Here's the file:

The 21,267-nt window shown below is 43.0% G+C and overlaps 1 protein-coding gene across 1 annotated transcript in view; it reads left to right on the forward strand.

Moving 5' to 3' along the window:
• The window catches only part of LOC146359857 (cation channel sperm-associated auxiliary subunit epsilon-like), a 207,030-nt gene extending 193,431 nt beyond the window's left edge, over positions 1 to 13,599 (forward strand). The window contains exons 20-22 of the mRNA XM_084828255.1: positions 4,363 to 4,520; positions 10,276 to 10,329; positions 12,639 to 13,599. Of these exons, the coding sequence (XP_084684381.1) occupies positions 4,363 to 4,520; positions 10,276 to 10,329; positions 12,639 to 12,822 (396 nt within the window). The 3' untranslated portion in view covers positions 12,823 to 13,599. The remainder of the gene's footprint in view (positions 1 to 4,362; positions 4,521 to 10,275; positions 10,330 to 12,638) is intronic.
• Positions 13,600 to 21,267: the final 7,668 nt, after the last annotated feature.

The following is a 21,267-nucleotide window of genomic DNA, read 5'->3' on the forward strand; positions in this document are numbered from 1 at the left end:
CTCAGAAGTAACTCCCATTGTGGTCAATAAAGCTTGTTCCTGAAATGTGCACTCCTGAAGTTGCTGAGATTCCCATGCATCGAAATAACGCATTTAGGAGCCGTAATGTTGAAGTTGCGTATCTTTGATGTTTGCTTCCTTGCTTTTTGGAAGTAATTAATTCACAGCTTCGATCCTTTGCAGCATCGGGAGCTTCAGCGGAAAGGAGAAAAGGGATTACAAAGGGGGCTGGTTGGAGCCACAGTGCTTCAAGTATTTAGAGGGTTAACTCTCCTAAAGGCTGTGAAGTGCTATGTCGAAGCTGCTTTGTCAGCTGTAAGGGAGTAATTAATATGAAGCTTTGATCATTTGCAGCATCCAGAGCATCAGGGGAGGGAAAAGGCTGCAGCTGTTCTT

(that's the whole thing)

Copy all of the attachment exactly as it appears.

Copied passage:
The 21,267-nt window shown below is 43.0% G+C and overlaps 1 protein-coding gene across 1 annotated transcript in view; it reads left to right on the forward strand.

Moving 5' to 3' along the window:
• The window catches only part of LOC146359857 (cation channel sperm-associated auxiliary subunit epsilon-like), a 207,030-nt gene extending 193,431 nt beyond the window's left edge, over positions 1 to 13,599 (forward strand). The window contains exons 20-22 of the mRNA XM_084828255.1: positions 4,363 to 4,520; positions 10,276 to 10,329; positions 12,639 to 13,599. Of these exons, the coding sequence (XP_084684381.1) occupies positions 4,363 to 4,520; positions 10,276 to 10,329; positions 12,639 to 12,822 (396 nt within the window). The 3' untranslated portion in view covers positions 12,823 to 13,599. The remainder of the gene's footprint in view (positions 1 to 4,362; positions 4,521 to 10,275; positions 10,330 to 12,638) is intronic.
• Positions 13,600 to 21,267: the final 7,668 nt, after the last annotated feature.

The following is a 21,267-nucleotide window of genomic DNA, read 5'->3' on the forward strand; positions in this document are numbered from 1 at the left end:
CTCAGAAGTAACTCCCATTGTGGTCAATAAAGCTTGTTCCTGAAATGTGCACTCCTGAAGTTGCTGAGATTCCCATGCATCGAAATAACGCATTTAGGAGCCGTAATGTTGAAGTTGCGTATCTTTGATGTTTGCTTCCTTGCTTTTTGGAAGTAATTAATTCACAGCTTCGATCCTTTGCAGCATCGGGAGCTTCAGCGGAAAGGAGAAAAGGGATTACAAAGGGGGCTGGTTGGAGCCACAGTGCTTCAAGTATTTAGAGGGTTAACTCTCCTAAAGGCTGTGAAGTGCTATGTCGAAGCTGCTTTGTCAGCTGTAAGGGAGTAATTAATATGAAGCTTTGATCATTTGCAGCATCCAGAGCATCAGGGGAGGGAAAAGGCTGCAGCTGTTCTT